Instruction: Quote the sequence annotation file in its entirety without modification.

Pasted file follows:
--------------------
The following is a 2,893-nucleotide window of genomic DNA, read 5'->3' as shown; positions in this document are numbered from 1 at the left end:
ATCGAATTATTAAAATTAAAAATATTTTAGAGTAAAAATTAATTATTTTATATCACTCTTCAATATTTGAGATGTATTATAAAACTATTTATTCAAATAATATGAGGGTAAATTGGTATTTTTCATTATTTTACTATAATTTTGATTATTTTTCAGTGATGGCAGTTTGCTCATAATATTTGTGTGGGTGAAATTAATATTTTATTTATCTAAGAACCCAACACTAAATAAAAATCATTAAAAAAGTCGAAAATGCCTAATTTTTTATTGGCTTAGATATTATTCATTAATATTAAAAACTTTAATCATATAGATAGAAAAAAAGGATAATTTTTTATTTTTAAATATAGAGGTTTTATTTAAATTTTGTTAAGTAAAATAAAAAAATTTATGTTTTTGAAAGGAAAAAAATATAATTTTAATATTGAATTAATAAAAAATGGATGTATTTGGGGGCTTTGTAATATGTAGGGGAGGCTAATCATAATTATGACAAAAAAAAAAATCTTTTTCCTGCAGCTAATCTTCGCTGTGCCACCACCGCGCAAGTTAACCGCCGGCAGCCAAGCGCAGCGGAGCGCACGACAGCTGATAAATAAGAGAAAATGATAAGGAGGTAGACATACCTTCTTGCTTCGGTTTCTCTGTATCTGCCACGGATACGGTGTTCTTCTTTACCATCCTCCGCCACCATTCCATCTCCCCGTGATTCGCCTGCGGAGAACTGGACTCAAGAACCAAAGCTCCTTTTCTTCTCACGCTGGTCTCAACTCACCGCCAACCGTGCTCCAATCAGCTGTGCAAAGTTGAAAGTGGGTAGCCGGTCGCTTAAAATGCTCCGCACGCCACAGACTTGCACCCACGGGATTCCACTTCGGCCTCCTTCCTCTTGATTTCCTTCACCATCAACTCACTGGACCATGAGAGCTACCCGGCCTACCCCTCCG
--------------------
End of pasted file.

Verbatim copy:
The following is a 2,893-nucleotide window of genomic DNA, read 5'->3' as shown; positions in this document are numbered from 1 at the left end:
ATCGAATTATTAAAATTAAAAATATTTTAGAGTAAAAATTAATTATTTTATATCACTCTTCAATATTTGAGATGTATTATAAAACTATTTATTCAAATAATATGAGGGTAAATTGGTATTTTTCATTATTTTACTATAATTTTGATTATTTTTCAGTGATGGCAGTTTGCTCATAATATTTGTGTGGGTGAAATTAATATTTTATTTATCTAAGAACCCAACACTAAATAAAAATCATTAAAAAAGTCGAAAATGCCTAATTTTTTATTGGCTTAGATATTATTCATTAATATTAAAAACTTTAATCATATAGATAGAAAAAAAGGATAATTTTTTATTTTTAAATATAGAGGTTTTATTTAAATTTTGTTAAGTAAAATAAAAAAATTTATGTTTTTGAAAGGAAAAAAATATAATTTTAATATTGAATTAATAAAAAATGGATGTATTTGGGGGCTTTGTAATATGTAGGGGAGGCTAATCATAATTATGACAAAAAAAAAAATCTTTTTCCTGCAGCTAATCTTCGCTGTGCCACCACCGCGCAAGTTAACCGCCGGCAGCCAAGCGCAGCGGAGCGCACGACAGCTGATAAATAAGAGAAAATGATAAGGAGGTAGACATACCTTCTTGCTTCGGTTTCTCTGTATCTGCCACGGATACGGTGTTCTTCTTTACCATCCTCCGCCACCATTCCATCTCCCCGTGATTCGCCTGCGGAGAACTGGACTCAAGAACCAAAGCTCCTTTTCTTCTCACGCTGGTCTCAACTCACCGCCAACCGTGCTCCAATCAGCTGTGCAAAGTTGAAAGTGGGTAGCCGGTCGCTTAAAATGCTCCGCACGCCACAGACTTGCACCCACGGGATTCCACTTCGGCCTCCTTCCTCTTGATTTCCTTCACCATCAACTCACTGGACCATGAGAGCTACCCGGCCTACCCCTCCG